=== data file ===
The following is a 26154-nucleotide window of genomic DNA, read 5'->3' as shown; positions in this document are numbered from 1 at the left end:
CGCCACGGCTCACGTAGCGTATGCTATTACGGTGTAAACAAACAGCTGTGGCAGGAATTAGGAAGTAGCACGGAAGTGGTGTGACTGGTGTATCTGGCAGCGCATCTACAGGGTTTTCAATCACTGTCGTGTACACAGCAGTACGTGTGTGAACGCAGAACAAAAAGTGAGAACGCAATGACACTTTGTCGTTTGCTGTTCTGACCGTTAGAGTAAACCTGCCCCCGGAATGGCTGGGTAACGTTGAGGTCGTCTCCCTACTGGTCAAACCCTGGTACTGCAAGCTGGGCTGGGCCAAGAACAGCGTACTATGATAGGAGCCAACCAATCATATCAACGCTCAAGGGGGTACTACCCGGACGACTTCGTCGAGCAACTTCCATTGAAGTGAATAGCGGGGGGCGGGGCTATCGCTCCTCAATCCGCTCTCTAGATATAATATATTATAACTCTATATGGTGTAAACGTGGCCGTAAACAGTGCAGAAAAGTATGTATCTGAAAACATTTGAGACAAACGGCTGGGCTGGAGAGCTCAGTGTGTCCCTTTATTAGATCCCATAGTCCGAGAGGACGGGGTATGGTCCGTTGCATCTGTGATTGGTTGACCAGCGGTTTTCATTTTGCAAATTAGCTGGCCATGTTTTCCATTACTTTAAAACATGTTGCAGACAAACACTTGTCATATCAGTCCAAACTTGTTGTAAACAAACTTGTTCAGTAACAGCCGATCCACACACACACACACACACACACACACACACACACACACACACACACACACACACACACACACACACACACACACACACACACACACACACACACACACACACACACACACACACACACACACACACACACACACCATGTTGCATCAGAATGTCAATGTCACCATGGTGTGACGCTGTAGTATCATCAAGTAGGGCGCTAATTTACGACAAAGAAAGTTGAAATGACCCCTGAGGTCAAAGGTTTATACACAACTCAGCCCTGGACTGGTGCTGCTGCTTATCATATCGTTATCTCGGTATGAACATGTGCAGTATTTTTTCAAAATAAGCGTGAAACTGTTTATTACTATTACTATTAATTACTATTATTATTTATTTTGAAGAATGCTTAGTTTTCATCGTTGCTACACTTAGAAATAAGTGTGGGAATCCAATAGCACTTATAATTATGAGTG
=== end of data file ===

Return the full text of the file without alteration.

The following is a 26154-nucleotide window of genomic DNA, read 5'->3' as shown; positions in this document are numbered from 1 at the left end:
CGCCACGGCTCACGTAGCGTATGCTATTACGGTGTAAACAAACAGCTGTGGCAGGAATTAGGAAGTAGCACGGAAGTGGTGTGACTGGTGTATCTGGCAGCGCATCTACAGGGTTTTCAATCACTGTCGTGTACACAGCAGTACGTGTGTGAACGCAGAACAAAAAGTGAGAACGCAATGACACTTTGTCGTTTGCTGTTCTGACCGTTAGAGTAAACCTGCCCCCGGAATGGCTGGGTAACGTTGAGGTCGTCTCCCTACTGGTCAAACCCTGGTACTGCAAGCTGGGCTGGGCCAAGAACAGCGTACTATGATAGGAGCCAACCAATCATATCAACGCTCAAGGGGGTACTACCCGGACGACTTCGTCGAGCAACTTCCATTGAAGTGAATAGCGGGGGGCGGGGCTATCGCTCCTCAATCCGCTCTCTAGATATAATATATTATAACTCTATATGGTGTAAACGTGGCCGTAAACAGTGCAGAAAAGTATGTATCTGAAAACATTTGAGACAAACGGCTGGGCTGGAGAGCTCAGTGTGTCCCTTTATTAGATCCCATAGTCCGAGAGGACGGGGTATGGTCCGTTGCATCTGTGATTGGTTGACCAGCGGTTTTCATTTTGCAAATTAGCTGGCCATGTTTTCCATTACTTTAAAACATGTTGCAGACAAACACTTGTCATATCAGTCCAAACTTGTTGTAAACAAACTTGTTCAGTAACAGCCGATCCACACACACACACACACACACACACACACACACACACACACACACACACACACACACACACACACACACACACACACACACACACACACACACACACACACACACACACACACACACACACACACACACACACACCATGTTGCATCAGAATGTCAATGTCACCATGGTGTGACGCTGTAGTATCATCAAGTAGGGCGCTAATTTACGACAAAGAAAGTTGAAATGACCCCTGAGGTCAAAGGTTTATACACAACTCAGCCCTGGACTGGTGCTGCTGCTTATCATATCGTTATCTCGGTATGAACATGTGCAGTATTTTTTCAAAATAAGCGTGAAACTGTTTATTACTATTACTATTAATTACTATTATTATTTATTTTGAAGAATGCTTAGTTTTCATCGTTGCTACACTTAGAAATAAGTGTGGGAATCCAATAGCACTTATAATTATGAGTG